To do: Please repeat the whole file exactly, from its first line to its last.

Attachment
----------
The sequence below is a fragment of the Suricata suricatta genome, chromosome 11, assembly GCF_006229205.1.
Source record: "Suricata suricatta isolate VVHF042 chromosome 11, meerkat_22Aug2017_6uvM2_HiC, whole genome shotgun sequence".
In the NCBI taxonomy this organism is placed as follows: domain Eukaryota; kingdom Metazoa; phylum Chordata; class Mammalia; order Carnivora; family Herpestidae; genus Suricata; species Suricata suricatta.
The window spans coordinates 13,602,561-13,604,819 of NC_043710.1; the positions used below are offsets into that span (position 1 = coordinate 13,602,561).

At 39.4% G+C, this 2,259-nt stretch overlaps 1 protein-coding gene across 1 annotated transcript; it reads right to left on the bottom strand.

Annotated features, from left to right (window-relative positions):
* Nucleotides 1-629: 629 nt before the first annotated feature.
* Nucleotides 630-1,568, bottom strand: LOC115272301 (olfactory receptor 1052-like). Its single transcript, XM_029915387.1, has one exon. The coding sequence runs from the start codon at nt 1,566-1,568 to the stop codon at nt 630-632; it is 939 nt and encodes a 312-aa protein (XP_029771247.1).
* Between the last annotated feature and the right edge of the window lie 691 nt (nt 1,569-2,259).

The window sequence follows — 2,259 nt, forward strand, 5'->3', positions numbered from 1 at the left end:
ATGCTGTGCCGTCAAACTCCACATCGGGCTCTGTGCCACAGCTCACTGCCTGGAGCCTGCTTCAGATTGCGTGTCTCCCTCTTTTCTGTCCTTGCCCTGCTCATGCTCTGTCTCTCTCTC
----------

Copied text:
The sequence below is a fragment of the Suricata suricatta genome, chromosome 11, assembly GCF_006229205.1.
Source record: "Suricata suricatta isolate VVHF042 chromosome 11, meerkat_22Aug2017_6uvM2_HiC, whole genome shotgun sequence".
In the NCBI taxonomy this organism is placed as follows: domain Eukaryota; kingdom Metazoa; phylum Chordata; class Mammalia; order Carnivora; family Herpestidae; genus Suricata; species Suricata suricatta.
The window spans coordinates 13,602,561-13,604,819 of NC_043710.1; the positions used below are offsets into that span (position 1 = coordinate 13,602,561).

At 39.4% G+C, this 2,259-nt stretch overlaps 1 protein-coding gene across 1 annotated transcript; it reads right to left on the bottom strand.

Annotated features, from left to right (window-relative positions):
* Nucleotides 1-629: 629 nt before the first annotated feature.
* Nucleotides 630-1,568, bottom strand: LOC115272301 (olfactory receptor 1052-like). Its single transcript, XM_029915387.1, has one exon. The coding sequence runs from the start codon at nt 1,566-1,568 to the stop codon at nt 630-632; it is 939 nt and encodes a 312-aa protein (XP_029771247.1).
* Between the last annotated feature and the right edge of the window lie 691 nt (nt 1,569-2,259).

The window sequence follows — 2,259 nt, forward strand, 5'->3', positions numbered from 1 at the left end:
ATGCTGTGCCGTCAAACTCCACATCGGGCTCTGTGCCACAGCTCACTGCCTGGAGCCTGCTTCAGATTGCGTGTCTCCCTCTTTTCTGTCCTTGCCCTGCTCATGCTCTGTCTCTCTCTC